This year, the seminar was preceded by a side-event dedicated to the Trans Adriatic Pipeline project, which is part of the Southern Gas Corridor. High-level representatives from the European Commission, the European External Action Service, and the EIB engaged in a rich and comprehensive discussion with civil society organisations in presence of members of the EIB Board of Directors and Management Committee.
The seminar was opened by Vice-President Alexander Stubb before the Secretary General and Director Generals provided an overview of the Bank’s achievements since the last meeting and outlined its priorities for the year ahead. During 2018, the Bank would like to further exchange with civil society on the update of its Non-Compliant Jurisdictions (NCJ) Policy. The Bank also announced a review of its energy lending criteria foreseen to be completed in 2019.
Participants were then invited to explore how to support the transition to low-carbon cities during the first thematic session. For sustainable cities to be also inclusive ones, impulse speakers emphasised the need to embed energy efficiency in innovative urban planning approaches. The key ingredient emerging from the discussion was that partnerships were essential to address issues in a comprehensive way. The role of the EIB, as providing not only investments but also technical support, was of real interest to civil society.
The second thematic session looked at another urging challenge: tackling gender inequalities in our business. The discussion explored the different ways to protect women’s rights and strengthen their economic empowerment when financing investments. Many ideas were debated with some having the potential to inform the first phase of the EIB’s Gender Action Plan which operationalises the 2016 EIB Group Strategy for Gender Equality and Women’s Economic Empowerment. Among them was the fact that the EIB, building on lessons learned to date by peers who entered this field earlier, may now be able to position itself at the vanguard of gender equality, within the EU as well as outside, by setting ambitious goals. Similarly to the previous session, it was also suggested to develop partnerships to benefit from other stakeholders’ experience and expertise.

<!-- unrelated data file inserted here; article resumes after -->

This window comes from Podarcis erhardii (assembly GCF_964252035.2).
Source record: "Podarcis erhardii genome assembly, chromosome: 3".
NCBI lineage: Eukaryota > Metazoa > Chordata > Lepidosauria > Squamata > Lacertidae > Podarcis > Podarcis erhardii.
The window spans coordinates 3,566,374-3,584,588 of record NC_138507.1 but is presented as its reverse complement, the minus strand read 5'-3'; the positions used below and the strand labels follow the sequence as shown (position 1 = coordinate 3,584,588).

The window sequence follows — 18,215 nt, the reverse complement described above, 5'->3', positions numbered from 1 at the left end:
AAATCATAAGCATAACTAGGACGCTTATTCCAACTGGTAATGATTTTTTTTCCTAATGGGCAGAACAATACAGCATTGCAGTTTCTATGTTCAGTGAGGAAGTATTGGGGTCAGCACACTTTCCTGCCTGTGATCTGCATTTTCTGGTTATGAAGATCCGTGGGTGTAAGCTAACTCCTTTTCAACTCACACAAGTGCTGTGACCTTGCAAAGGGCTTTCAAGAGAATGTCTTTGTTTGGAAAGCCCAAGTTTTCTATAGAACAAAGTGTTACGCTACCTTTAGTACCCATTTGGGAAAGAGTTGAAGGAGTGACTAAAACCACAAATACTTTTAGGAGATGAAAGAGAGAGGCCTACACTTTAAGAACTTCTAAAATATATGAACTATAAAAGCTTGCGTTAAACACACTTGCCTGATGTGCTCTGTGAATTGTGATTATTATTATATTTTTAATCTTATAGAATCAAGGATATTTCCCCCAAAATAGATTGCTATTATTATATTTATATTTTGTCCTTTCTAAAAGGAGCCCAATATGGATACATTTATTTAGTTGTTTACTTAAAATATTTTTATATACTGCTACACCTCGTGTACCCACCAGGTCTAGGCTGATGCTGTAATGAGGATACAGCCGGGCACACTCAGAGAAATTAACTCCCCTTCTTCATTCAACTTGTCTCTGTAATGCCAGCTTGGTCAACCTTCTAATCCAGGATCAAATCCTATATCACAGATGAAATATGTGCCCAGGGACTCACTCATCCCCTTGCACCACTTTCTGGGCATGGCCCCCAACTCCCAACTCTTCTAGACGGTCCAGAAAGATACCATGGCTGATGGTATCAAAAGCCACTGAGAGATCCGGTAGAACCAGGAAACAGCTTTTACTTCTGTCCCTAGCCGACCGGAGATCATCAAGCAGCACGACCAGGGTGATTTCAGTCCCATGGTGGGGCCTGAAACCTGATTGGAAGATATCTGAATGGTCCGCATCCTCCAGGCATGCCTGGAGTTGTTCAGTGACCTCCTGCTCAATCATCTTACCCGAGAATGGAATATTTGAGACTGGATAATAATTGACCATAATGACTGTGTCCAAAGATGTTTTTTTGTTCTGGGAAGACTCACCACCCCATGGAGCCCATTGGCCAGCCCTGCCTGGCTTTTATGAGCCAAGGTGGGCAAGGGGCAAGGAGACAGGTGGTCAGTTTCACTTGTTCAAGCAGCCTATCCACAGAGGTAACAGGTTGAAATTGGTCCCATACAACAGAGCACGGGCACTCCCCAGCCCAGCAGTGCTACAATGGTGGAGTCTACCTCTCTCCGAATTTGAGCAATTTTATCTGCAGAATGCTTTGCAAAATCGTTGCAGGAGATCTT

At the end of the seminar, a very high number of Board members listened to civil society’s suggestions and answered their many questions. The discussions covered both specific projects, like the Trans Adriatic Pipeline and the Nenskra Hydropower Plant, as well as policies including the ongoing review of the EIB Complaints Mechanism, as well as updating of the Non-compliant Jurisdictions (NCJ) Policy and of the EIB’s Energy Lending Policy. The Board also clarified its role and responsibilities and recognized the importance of this engagement with civil society.
All these issues, and many more, will be reported back on during the next Board seminar, early 2019 as it was the case this year.